- The Washington Times - Monday, February 12, 2001

Instant song

"Balladry was not unknown to pop music in 1965, but 'Yesterday' signaled to the world that the Beatles and rock & roll had made a sudden leap from brash adolescent to literate and tasteful maturity. Performed by Paul McCartney … 'Yesterday' quickly became one of the most widely recognized and most covered songs in the Beatles catalog… .

"The genesis of 'Yesterday' is as unlikely as that of any Beatles song… . Arising from his bed at his Cavendish Avenue home in London one morning in early 1965, McCartney laid his hands on the keys of the piano he kept at his bedside, and out poured a tune.

" 'It was just all there,' McCartney later recalled. 'A complete thing. I couldn't believe it.' In fact, it was so fully formed … that he was sure he must have unconsciously plagiarized a melody he'd heard somewhere else. So for months he allowed the unpolished song to sit on the shelf 'Scrambled Eggs' was the working title he gave it occasionally strumming a few bars for [producer George] Martin or [drummer] Ringo Starr and asking, 'Is this like something?' That June, assured that it was his own, McCartney recorded a couple of takes for Martin, who wisely advised that the song should stand unadorned. 'I can't hear anything except strings on it,' Martin told McCartney. 'When we played it back to the other Beatles, they flipped,' he says."

David Thigpen, writing on "The Beatles," in the March 1 issue of Rolling Stone

Feminist beginnings

"Feminism happened, says [author Warren Farrell], because women naturally chose to marry men who would be the best providers. And men who have good jobs don't tend to have much of a nurturing side. How can they? They spend all their time at work, the better to show their love by earning money for their families. So these rich women, not understanding that their husbands were demonstrating their love the best they knew how, had a lot of time and money on their hands. Rich women went to therapists. Therapists told them they were oppressed. A movement was born… .

"[Mr. Farrell says:] 'Women want men to follow their rules, because they think their rules are better and their values are better. And that's understandable, but that's not equality.' "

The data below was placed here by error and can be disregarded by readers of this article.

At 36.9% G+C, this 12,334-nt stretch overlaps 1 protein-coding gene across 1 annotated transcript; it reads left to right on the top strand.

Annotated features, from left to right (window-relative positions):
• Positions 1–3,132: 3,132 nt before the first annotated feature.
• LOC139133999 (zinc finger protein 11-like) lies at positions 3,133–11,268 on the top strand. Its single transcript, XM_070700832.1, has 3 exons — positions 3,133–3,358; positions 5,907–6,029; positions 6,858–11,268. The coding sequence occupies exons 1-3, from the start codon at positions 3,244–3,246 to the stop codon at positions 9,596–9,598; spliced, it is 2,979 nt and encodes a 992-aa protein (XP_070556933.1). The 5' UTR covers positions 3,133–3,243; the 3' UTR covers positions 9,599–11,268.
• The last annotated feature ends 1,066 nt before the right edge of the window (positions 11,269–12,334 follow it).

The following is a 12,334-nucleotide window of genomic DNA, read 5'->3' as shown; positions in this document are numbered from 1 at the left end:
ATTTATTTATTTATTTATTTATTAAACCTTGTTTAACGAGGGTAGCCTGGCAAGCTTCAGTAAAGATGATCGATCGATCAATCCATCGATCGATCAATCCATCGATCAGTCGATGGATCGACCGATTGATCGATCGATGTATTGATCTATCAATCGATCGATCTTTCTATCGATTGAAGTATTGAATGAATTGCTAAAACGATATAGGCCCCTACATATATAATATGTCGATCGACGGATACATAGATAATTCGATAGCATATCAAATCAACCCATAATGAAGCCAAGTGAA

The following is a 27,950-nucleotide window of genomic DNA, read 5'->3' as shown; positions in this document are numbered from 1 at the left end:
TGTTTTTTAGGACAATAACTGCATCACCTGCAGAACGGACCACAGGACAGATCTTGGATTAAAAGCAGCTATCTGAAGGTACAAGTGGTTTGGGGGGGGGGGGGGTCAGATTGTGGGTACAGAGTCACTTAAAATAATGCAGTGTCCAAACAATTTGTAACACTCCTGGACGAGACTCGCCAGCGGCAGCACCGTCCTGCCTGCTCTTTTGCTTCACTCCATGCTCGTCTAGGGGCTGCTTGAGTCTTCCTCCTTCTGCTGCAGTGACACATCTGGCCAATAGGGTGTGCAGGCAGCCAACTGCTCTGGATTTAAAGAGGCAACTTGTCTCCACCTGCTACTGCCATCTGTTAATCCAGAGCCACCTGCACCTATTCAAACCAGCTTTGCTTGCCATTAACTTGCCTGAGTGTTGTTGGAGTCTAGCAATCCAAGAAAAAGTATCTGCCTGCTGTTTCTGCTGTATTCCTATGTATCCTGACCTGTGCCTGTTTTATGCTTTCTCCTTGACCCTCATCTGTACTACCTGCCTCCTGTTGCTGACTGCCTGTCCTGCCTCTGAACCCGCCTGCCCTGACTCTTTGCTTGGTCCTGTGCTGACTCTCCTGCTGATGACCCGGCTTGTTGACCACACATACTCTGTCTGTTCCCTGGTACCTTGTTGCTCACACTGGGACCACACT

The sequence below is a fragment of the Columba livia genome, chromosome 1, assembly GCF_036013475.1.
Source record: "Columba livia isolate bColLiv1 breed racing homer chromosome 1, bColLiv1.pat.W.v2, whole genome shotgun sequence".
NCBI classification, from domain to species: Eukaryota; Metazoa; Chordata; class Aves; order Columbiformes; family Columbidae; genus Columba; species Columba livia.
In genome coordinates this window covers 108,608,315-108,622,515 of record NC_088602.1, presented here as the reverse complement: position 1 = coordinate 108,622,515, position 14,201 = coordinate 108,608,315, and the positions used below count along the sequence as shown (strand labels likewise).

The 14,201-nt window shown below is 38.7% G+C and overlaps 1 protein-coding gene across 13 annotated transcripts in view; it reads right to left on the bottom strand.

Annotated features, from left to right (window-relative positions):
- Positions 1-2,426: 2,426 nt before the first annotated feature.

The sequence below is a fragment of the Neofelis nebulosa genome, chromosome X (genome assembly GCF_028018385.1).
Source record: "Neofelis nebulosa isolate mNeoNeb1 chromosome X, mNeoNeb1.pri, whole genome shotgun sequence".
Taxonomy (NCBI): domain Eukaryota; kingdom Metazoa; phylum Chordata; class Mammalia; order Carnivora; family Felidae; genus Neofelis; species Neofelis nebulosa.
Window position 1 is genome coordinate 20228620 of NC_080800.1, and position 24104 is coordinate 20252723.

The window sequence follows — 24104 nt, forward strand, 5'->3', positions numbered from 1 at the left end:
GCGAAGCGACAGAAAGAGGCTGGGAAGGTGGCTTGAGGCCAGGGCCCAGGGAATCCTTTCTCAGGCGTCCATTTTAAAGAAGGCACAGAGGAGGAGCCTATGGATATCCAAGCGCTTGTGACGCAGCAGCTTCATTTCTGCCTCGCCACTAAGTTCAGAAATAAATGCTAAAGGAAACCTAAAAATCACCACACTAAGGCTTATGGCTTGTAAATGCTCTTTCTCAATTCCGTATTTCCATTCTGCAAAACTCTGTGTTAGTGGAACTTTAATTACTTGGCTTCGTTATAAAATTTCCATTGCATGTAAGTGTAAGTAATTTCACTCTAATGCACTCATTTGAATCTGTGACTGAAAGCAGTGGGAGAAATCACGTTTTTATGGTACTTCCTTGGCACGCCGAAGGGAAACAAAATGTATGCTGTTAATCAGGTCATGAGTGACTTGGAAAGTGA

Amy Benfer, writing on "Save the Males," Tuesday in Salon at www.salon.com

Code of honor

"In a traditional honor-based society, like the Old South, if you were insulted by a social equal, you challenged him to a duel, and if you were insulted by a social inferior, you bludgeoned him with a cane. But under no circumstances would a gentleman sue another gentleman, because the honor code held that an offense against honor could only be answered by a physical attack.

"For example, when Sam Houston, the former governor of Tennessee, was accused of corruption by Rep. William Stanbery of Ohio in 1832, Houston wrote a letter demanding satisfaction in a duel. Stanbery did not reply compounding the insult by refusing to recognize Houston as an equal and so Houston took a cane that had been cut from a hickory tree on the estate of his patron, Andrew Jackson, and used it to bludgeon Stanbery on the street. Jackson's opponents tried Houston on the floor of the House of Representatives for contempt. Despite an able defense by Francis Scott Key, the author of 'The Star-Spangled Banner,' Houston was censured by the speaker and was later fined $500 by a federal court. But Jackson, who had been raised in the Southern tradition that courts should never interfere in disputes about honor, officially remitted the fine. Jackson's own mother, the president later emphasized, had raised him to 'indict no man for assault and battery or sue him for slander.' "

Jeffrey Rosen, writing on "In Lieu of Manners," in the Feb. 4 issue of the New York Times Magazine

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